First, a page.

Great to see a new paper by Jason Dittmer’s exploring the more-than-human and materialist aspects of geopolitics, in this case examining British Foreign Office records to explore the creation of ‘affective atmospheres’ through building design, while also dealing with the more pragmatic issue of vast increases in paper. Partly this is a story that continues a trend in political geography exploring the emergence of foreign policy as a practice of governance, work that is perhaps best signified by Neil Smith (2003) American Empire: Roosevelt’s Geography and the Prelude to Globalisation. Like Smith, Dittmer is engaging with the institutionalisation of practices of diplomacy, but rather than centring on the specific biographies of the individuals involved, Dittmer orientates our attention to the material, architectural and bodily implications of the rather improvised emergence of this new arm of the British Government.
The style of analysis is always relational, Dittmer is keen to illustrate the ways in which innovations and events elsewhere shape the decisions made within the nascent Foreign Office, for example the independence of states (for example Central and South American states in the 1800s) did not lead to a waning of contact but transformed the type and intensity of diplomatic relations. Such transforming relations had material implications, not least an increase in the circulation of paper. Similarly, Dittmer explores the knowledge controversy around the selection of architects (and architectural style) for the building, feeding in to the wider question of how such seemingly aesthetic decisions have political implications, not simply in terms of their symbolic force (ie Gothic verses Italianate architecture) but in the subsequent use of these buildings of sites of human and material circulation. Certainly, in the research on the Court in Sarajevo, this question of the design of the Court, and in particular the selection of its location, went on to shape public perceptions of its legitimacy for years to come.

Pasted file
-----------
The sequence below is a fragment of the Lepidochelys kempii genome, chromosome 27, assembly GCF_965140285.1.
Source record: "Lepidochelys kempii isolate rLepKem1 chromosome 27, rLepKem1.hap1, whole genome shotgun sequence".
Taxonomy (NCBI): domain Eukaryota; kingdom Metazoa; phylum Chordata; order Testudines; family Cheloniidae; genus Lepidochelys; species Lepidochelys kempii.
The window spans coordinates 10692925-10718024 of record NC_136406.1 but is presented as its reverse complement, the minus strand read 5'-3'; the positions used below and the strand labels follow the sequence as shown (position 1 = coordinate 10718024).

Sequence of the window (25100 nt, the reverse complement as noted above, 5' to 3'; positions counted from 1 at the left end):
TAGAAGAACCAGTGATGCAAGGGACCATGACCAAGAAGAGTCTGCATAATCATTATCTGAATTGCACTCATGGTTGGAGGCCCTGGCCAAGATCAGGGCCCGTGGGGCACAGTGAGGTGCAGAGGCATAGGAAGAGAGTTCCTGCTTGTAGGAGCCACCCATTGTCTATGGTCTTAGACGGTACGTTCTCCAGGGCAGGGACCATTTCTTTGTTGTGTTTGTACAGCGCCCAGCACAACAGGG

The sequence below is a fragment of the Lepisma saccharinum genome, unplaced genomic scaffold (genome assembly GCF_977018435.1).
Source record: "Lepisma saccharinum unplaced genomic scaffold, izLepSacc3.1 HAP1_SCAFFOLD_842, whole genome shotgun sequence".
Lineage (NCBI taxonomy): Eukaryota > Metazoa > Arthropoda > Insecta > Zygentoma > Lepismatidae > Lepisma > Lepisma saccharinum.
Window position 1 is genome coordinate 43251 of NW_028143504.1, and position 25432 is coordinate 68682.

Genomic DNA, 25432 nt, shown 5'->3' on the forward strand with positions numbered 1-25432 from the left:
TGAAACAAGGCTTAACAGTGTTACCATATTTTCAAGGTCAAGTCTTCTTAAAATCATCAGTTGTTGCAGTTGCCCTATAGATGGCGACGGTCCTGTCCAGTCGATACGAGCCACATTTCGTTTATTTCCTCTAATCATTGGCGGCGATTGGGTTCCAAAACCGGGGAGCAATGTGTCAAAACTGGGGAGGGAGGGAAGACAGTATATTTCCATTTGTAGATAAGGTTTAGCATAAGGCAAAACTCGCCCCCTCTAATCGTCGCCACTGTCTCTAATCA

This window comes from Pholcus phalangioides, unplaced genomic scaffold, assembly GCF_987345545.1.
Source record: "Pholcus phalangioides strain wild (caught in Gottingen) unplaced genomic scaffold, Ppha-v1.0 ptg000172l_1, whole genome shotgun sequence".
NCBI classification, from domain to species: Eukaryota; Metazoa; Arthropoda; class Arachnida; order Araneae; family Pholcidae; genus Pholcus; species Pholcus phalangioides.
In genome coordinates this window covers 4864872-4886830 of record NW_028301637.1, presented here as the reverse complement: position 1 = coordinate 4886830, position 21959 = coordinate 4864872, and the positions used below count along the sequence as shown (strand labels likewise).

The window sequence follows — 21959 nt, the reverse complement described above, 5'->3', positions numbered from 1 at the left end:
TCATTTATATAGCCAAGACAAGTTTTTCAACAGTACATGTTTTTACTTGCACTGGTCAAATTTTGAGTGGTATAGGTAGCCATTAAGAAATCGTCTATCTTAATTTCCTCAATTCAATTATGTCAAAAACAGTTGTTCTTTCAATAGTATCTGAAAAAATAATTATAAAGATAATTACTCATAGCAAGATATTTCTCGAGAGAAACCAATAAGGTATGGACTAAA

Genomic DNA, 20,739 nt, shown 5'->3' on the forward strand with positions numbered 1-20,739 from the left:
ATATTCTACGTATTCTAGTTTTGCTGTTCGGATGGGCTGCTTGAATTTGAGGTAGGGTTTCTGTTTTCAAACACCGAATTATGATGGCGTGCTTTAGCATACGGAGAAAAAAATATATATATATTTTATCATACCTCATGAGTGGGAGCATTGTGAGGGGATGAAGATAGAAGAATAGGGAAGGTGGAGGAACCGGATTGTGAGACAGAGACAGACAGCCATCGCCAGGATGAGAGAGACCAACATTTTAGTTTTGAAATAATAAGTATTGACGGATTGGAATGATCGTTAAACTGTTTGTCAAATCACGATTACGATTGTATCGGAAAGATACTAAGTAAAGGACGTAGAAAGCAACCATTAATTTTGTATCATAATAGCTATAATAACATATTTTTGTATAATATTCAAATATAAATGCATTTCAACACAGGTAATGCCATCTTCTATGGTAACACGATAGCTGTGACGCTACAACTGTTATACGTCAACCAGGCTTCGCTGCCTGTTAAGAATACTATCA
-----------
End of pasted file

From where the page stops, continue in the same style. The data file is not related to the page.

It would be interesting to set such historical analysis — charted by Dittmer through parliamentary reports and Hansard — alongside the recent work by Eyal Weizman on forensic architecture. In a deviation from previous work, for Weizman it is not the practices of the architect but that of the surveyor that becomes the focus of scrutiny, thereby orientating attention to the building as a form that is always in a process of decay and transformation. The gaze of an architect is a static fantasy, that of the surveyor of a material pragmatist. Dittmer’s work engages with this question of temporality, in particular how the future use value is understood in the present, it may be interesting to take the research into the realm of surveyors reports and subsequent building inspections to see how these architectural materials speak back concerning their imagined usage and feasibility.
Alex Jeffrey, August 2015